Sponsor: Chartiers Custom Pet Cremation — www.ccpc.ws Instructor: Penny Layne — www.myauntpenny.com
It’s A Great Day to be a Dog! • We offer 8,000 sq ft of play • 15 years experience • Now offering Spa Services Hours: Mon- Fri 6:30am-7:30pm Sat & Sun 10am-4pm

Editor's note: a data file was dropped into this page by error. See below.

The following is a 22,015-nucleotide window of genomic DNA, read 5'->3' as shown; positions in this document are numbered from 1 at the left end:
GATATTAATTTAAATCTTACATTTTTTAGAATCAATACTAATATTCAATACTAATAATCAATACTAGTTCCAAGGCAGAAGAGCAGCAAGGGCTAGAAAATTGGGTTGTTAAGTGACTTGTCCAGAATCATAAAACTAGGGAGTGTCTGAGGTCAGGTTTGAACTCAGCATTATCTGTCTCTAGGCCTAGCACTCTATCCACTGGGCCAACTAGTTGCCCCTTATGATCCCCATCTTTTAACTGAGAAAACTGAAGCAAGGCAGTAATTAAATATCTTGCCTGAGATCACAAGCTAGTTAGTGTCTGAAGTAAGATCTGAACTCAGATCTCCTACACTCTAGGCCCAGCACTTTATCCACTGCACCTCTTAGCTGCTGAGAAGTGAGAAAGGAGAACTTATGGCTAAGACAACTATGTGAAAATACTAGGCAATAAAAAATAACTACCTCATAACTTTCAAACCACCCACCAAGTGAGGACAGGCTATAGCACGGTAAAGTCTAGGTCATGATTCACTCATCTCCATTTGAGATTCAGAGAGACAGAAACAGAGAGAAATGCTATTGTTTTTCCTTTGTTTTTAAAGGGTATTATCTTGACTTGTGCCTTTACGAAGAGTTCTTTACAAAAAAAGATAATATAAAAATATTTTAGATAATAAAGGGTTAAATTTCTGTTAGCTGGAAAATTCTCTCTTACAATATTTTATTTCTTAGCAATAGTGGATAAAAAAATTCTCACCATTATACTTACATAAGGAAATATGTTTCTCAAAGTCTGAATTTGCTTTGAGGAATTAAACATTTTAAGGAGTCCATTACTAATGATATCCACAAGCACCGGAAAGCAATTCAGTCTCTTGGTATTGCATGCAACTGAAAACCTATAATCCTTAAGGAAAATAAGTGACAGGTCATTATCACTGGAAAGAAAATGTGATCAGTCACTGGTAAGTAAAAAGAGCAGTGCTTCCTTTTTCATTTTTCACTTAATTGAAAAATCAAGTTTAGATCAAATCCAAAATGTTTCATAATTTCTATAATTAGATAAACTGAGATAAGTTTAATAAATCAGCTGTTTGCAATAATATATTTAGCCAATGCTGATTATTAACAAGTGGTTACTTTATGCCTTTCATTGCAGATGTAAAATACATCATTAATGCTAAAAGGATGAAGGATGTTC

$5.00 Off First Grooming Offering Fromm, Primal, Nutri Source, Orijen Natural Balance, Taste of the Wild, & much more
$2.00 off any size bag food 1 Free Day Daycare
412-782-2200 • www.urbandogusa.com 5601 Butler Street, Lawrenceville, Pittsburgh, PA 15201
Snowy Survival SHORT STORIES by Dr. Susan Wagner